#4: Team Dynamics
Public pensions are making an effort to improve the cultural framework within their investment offices by promoting continued education inside and outside the workplace and by encouraging diversity throughout the organization.
Michael Trotsky encouraged his deputy CIO, who led public markets, to transition to the Mass PRIM private equity team.
“This is the kind of thing that I hope, and so far so good, makes the job more interesting to people, even though I may not be able to pay them what the private sector pays,” he said in a January 2016 interview.
Dhvani Shah, on the other hand, facilitates "professional development” of her staff through the CFA and CAIA programs.
Christopher Ailman adds to this notion by saying that gender and ethnicity equality is a huge plus for up-and-coming talent that choose to join a public pension.
“To me, when we talk about recruiting people we talk about our diversity,” said CalSTRS’ Ailman. “Again, the fact that we have such gender parity and ethnic diversity, that's very rare in Wall Street and attractive to many people.”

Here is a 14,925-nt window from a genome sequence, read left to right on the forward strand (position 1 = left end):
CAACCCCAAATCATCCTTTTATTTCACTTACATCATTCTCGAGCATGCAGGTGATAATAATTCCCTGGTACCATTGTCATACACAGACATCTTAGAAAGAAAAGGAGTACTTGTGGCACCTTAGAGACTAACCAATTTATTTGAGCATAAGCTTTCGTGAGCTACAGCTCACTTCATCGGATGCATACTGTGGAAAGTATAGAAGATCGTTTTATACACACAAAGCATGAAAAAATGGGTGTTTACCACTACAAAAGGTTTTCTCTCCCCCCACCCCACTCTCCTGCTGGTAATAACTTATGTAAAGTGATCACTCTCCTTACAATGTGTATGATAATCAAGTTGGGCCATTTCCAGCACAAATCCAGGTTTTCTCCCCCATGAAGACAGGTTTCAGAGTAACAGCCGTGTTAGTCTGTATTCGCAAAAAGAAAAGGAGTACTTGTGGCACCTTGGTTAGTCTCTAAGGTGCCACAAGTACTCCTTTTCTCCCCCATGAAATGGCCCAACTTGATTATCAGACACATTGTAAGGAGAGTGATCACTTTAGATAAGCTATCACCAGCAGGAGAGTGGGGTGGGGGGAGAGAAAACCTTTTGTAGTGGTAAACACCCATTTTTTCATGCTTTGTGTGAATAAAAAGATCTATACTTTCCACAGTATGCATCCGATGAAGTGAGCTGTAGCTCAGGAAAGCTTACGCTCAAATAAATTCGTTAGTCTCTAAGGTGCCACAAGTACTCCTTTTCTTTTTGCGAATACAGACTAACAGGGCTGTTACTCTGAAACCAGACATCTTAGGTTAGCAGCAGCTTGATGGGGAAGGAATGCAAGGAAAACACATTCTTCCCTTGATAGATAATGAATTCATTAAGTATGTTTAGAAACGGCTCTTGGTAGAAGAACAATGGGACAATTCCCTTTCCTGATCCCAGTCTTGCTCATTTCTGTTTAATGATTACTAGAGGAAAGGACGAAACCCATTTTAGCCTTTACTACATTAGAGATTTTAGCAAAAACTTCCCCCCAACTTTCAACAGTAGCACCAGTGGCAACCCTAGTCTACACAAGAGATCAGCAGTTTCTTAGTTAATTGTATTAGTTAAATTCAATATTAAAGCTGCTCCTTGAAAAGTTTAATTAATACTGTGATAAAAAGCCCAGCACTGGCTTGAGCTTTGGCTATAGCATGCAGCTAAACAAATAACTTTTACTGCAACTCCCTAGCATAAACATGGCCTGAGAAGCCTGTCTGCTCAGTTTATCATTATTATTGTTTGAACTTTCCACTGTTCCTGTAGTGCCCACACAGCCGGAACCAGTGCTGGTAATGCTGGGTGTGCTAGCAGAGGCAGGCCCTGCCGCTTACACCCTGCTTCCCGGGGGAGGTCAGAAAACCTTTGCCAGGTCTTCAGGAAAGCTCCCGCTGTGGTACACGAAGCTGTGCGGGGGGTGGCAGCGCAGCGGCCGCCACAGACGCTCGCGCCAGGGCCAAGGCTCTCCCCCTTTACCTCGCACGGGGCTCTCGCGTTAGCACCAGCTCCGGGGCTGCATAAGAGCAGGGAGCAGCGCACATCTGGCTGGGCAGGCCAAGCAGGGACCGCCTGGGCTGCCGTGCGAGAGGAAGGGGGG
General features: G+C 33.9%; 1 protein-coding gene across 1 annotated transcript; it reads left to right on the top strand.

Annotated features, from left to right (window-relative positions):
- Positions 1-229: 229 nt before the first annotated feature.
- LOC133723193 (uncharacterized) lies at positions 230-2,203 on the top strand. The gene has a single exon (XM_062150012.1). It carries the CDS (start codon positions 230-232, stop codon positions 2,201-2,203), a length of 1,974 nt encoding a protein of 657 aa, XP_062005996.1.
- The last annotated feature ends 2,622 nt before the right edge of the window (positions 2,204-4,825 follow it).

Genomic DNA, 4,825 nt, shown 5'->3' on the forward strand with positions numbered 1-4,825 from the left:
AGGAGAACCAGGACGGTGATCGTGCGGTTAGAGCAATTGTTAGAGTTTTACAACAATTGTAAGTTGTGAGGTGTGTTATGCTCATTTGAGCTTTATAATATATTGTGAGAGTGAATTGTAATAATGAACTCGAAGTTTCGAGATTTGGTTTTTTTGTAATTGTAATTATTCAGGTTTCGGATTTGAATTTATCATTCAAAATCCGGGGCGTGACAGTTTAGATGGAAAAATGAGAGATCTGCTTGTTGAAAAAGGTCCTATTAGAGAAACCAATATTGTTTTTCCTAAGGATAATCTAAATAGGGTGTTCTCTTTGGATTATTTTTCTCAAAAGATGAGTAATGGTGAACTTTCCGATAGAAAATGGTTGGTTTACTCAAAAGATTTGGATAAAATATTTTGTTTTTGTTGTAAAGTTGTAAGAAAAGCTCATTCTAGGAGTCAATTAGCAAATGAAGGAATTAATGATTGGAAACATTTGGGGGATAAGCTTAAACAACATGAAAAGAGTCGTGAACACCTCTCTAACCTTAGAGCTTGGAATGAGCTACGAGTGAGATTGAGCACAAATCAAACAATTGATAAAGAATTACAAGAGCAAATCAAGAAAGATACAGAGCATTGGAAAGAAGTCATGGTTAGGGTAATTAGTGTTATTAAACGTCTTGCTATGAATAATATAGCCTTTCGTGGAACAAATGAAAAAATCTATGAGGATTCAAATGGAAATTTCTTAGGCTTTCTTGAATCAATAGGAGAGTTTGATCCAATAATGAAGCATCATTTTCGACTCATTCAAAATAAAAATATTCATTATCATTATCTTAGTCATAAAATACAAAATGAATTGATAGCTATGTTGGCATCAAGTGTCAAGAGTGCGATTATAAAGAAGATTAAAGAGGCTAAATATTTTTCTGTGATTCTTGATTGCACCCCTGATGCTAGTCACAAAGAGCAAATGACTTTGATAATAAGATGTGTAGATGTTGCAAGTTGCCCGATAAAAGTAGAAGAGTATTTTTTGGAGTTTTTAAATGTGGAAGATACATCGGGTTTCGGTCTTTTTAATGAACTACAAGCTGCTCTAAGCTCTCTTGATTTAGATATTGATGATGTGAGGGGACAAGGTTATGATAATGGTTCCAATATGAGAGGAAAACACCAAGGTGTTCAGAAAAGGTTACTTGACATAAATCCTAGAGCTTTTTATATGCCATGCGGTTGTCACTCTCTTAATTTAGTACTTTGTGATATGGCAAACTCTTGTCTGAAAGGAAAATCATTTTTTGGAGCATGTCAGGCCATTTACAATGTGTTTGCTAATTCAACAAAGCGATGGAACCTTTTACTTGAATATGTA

In order to recruit more women, Mass Prim expanded its paid parental leave program to 12 weeks, from four weeks. “We're trying to think of everything to make PRIM a good lifestyle choice as well,” Trotsky said.
David Villa wants his staff to be heard, to take ownership of investment decisions and have an entrepreneurial spirit. “There are probably a handful of things that are part of the secret sauce, and if you exclude any one of those ingredients, you don't get a good outcome,” he said.
“I don't want to be a training ground for Wall Street,” Villa said. “We have to create an environment where people enjoy working with other talented and skilled investors. It’s also important to have the right infrastructure, support and culture.”
Read our previous Trusted Answers series here.
*At the time of the interview, Jon Grabel was chief investment officer at Public Employees Retirement Association of New Mexico (PERA). He became chief investment officer of Los Angeles County Employees Retirement Association in April 2017.